The Ministers Letter.  

Dear Friends,


As I write this, I’m looking back on four days at Greenbelt.  The tent and sleeping bag are aired, the Trangia put away, and clothes washed.  If you haven’t experienced it, Greenbelt is a wonderful, eclectic, mix of fun, laughter, noise and peace, with something for everyone – talks, worship, art and craft, music of all genres and styles – plenty of things to taste and see and to do.  And yet, many of my highlights aren’t from the things I went to see or hear, but from the small encounters, the random conversations with friends, with parents in the Play venue where I volunteer, or while listening to music or waiting for talks to start.  I can’t think of many places where you could sit down next to someone at a picnic table, and strike up a conversation, but you can at Greenbelt – in one talk I went to, conversation was actively encouraged, and I felt like I’d made a new friend, in that moment, and for that season.  That is, for me, what Greenbelt is all about, and why I love it.


This was the 50th Anniversary of the festival, which has grown from its early, and fairly small beginnings as a place for like-minded people to meet to share music, and ideas, artistry and activism, into a place where nearly 15,000 people gather, still in a field, but quite a high-tech field – with soundstages, PA systems, and composting toilets!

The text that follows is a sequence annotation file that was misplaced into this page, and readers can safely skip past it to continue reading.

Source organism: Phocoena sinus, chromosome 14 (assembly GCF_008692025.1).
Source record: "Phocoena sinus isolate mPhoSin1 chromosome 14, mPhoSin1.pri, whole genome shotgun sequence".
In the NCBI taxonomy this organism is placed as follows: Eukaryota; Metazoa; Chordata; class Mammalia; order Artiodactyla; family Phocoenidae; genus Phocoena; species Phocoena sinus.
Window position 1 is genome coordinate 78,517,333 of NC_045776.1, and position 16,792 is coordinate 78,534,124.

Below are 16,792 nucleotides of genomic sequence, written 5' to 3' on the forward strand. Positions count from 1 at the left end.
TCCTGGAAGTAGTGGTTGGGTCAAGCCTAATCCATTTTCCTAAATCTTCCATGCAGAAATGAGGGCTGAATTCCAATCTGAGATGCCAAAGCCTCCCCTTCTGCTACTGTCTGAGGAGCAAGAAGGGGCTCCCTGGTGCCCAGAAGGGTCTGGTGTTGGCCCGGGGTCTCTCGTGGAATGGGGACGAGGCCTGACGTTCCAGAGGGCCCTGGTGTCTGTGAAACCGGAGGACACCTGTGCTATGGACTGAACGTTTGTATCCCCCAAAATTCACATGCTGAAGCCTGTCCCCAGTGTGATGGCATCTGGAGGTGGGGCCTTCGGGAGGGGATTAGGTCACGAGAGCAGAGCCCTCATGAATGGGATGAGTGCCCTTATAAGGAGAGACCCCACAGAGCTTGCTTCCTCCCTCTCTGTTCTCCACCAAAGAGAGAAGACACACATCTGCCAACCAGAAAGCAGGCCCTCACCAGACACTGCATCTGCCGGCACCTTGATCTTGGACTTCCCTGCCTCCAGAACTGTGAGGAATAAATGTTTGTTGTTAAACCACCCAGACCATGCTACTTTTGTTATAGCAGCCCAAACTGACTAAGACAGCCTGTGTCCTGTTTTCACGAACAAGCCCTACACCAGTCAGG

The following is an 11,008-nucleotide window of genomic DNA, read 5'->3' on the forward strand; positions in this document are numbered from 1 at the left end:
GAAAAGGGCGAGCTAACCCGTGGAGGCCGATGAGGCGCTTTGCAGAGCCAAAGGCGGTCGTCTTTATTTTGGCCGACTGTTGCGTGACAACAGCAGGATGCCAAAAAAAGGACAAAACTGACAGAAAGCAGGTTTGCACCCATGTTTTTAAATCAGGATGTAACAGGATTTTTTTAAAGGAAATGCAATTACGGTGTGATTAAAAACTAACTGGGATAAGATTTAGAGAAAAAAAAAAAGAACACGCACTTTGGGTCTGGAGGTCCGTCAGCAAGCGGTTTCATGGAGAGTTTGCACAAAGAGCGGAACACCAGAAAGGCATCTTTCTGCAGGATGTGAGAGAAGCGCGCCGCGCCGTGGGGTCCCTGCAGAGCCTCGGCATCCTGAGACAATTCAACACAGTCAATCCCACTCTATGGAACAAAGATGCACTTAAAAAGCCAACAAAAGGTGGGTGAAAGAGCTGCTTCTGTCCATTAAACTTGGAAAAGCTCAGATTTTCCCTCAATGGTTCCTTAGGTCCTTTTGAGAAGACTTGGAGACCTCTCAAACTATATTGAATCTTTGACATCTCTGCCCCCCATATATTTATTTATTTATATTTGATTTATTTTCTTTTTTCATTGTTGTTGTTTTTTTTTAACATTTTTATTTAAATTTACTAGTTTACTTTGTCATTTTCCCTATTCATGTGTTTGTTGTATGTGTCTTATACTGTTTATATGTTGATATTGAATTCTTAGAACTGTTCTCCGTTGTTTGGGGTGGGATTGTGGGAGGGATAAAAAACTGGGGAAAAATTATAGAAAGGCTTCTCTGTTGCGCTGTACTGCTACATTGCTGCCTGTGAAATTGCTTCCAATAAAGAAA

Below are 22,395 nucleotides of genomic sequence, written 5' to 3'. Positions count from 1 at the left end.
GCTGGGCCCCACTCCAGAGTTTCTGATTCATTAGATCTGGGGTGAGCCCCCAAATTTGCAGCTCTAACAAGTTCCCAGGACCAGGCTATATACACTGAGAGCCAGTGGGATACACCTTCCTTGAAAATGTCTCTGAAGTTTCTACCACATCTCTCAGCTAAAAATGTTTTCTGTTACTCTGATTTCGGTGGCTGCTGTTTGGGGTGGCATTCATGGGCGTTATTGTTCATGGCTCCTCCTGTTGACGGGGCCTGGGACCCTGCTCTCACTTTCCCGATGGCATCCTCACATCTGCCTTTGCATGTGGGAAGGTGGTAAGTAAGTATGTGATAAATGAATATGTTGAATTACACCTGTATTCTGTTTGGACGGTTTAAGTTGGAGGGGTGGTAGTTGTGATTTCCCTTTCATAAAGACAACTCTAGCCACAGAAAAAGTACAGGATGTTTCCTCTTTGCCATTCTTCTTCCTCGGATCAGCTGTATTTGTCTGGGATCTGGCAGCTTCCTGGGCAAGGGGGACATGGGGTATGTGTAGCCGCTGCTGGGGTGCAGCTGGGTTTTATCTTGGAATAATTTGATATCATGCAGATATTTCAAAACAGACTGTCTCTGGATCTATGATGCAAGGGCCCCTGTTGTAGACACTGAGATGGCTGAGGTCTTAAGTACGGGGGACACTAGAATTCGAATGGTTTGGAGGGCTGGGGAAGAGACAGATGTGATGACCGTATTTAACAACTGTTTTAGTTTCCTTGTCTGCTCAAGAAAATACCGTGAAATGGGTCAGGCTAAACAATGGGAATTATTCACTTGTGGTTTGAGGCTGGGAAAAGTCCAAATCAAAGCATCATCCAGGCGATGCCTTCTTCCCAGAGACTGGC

This year the theme for the main Communion service was ‘Angels’ – we were encouraged to see the angels in our midst – the angels that bring gifts from God, that comfort us when we are struggling, breath life into us, inspire us, and kick us into action – the type of angel that we can be to and for each other, and that others are to us.  We gave thanks to God for all the gifts we have received – for Greenbelt, for each other, and for our planet, by making paper flowers, which were passed forward and used to create a giant piece of art.  We then shared bread and wine with those around us, reflecting on the gifts we have been given, and how we can offer them to God and to others in acts of grace and love – to be angels in our world today.  As we did that, we sang a song which is, perhaps, unusual for church, but which spoke to me, and I hope to everyone gathered in that place and watching from home – Robbie Williams ‘Angels’.  


Who are your angels?  And who can you be an angel to?


Perhaps something to ponder and to pray about today and in the days ahead.


With love and blessings,



Something else to ponder, which really made me think (from a reflection on Luke 8: 22-25).  We were encouraged to reflect on the story with the Bible in one hand and a newspaper in the other.  It was a story about small boats – just like the small boats of migrants and asylum seekers, riding the storms and facing danger in our oceans today.  Where is Jesus in those stories, in those boats – is he not right there in the middle?  And if so, where are we?